Peru’s Armed Forces said Monday that remnants of the Shining Path rebel group attacked a natural gas work camp in the country’s southern Cusco region.
The attack occurred in the district of Echarate and was aimed at a camp for workers of Transportadora de Gas del Peru, a consortium that operates the pipeline that transports gas from the Camisea fields in the Amazon basin to Peru’s south coast.
According to daily Peru.21, a 31-year-old worker was injured in the attack by a gunshot to the stomach. The worker is in stable condition, the newspaper reported.
The incident occurred in the remote jungle region known strategically as the Vraem, which straddles the valleys of the Apurimac, Ene and Mantaro Rivers. The Vraem is now Peru’s top cocaine producing region.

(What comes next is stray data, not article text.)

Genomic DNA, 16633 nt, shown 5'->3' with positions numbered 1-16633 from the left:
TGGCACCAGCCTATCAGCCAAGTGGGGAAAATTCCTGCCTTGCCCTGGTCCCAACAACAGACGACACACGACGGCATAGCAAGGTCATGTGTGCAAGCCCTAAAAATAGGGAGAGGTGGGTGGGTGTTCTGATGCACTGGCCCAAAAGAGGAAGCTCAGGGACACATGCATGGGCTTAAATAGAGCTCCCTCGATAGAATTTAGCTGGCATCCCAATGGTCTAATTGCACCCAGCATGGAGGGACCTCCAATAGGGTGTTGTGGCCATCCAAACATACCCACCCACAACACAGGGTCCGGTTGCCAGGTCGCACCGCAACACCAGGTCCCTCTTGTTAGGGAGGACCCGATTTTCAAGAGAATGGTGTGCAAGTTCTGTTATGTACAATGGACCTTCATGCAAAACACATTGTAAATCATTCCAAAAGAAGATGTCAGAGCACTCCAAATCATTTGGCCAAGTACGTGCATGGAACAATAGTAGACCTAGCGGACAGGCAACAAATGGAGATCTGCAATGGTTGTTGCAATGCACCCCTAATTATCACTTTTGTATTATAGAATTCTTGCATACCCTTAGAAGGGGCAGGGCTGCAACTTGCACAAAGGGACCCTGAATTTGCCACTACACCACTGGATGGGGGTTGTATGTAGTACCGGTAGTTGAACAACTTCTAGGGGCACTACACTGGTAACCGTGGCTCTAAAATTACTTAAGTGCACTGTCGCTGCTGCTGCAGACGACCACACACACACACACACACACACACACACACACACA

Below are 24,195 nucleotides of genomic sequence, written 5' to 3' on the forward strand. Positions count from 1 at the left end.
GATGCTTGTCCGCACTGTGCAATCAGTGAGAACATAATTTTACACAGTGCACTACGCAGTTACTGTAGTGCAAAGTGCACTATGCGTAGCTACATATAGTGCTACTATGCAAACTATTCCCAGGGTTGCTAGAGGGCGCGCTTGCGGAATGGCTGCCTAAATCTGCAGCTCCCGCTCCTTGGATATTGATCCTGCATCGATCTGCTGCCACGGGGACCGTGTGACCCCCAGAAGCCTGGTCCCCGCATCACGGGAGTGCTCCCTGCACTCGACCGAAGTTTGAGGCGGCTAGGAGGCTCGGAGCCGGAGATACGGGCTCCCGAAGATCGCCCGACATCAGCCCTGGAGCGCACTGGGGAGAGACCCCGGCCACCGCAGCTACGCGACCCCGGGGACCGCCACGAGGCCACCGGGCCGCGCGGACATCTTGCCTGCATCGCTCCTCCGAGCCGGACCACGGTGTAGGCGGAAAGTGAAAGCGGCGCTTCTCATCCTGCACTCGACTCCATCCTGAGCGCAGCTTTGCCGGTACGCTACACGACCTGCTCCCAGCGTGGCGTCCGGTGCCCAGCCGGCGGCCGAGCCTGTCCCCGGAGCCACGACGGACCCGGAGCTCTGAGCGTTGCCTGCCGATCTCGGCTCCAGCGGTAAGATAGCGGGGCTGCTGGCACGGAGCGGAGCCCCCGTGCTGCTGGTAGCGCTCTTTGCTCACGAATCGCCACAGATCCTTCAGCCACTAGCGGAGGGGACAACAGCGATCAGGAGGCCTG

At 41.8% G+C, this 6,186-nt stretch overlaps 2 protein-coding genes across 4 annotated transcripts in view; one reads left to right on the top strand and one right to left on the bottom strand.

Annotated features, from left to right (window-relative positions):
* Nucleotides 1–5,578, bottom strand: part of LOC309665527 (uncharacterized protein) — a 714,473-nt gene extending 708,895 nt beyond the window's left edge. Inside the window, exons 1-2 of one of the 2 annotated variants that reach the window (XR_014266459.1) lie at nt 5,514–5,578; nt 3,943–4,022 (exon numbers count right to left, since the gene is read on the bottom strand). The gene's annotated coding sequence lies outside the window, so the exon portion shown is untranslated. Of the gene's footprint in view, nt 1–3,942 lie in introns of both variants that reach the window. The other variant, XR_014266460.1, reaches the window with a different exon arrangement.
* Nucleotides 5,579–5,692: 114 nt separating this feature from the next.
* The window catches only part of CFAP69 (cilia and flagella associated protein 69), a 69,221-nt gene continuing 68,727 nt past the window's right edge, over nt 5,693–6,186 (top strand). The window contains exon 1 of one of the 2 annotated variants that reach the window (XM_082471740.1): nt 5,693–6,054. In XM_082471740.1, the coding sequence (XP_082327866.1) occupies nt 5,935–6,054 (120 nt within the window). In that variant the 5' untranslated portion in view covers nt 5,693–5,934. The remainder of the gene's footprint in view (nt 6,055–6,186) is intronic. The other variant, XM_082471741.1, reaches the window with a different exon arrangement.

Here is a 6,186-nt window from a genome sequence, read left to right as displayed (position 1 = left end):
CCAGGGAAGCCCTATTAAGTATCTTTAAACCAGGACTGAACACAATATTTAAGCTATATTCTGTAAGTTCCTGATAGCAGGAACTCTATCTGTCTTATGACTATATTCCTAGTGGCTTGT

In 2012, Shining Path rebels in the Vraem kidnapped about 40 workers from two contract companies working with Transportadora de Gas del Peru. Some 10 police officers and military personnel were killed in an ensuing rescue mission.
The consortium temporarily suspended work on expanding the capacity of the pipeline due to the lack of security in the area. Gas transported from the pipeline is an important source for generating electricity in Peru.
Experts believe there are some 300 to 500 Shining Path fighters still active in the Vraem region. The group is far smaller than the Shining Path insurgency that threatened to overthrow the Peruvian state in the 1980s and early 1990s and, actively involved in protecting coca farmers and cocaine producers, has little if any of the ideological principles of the original group.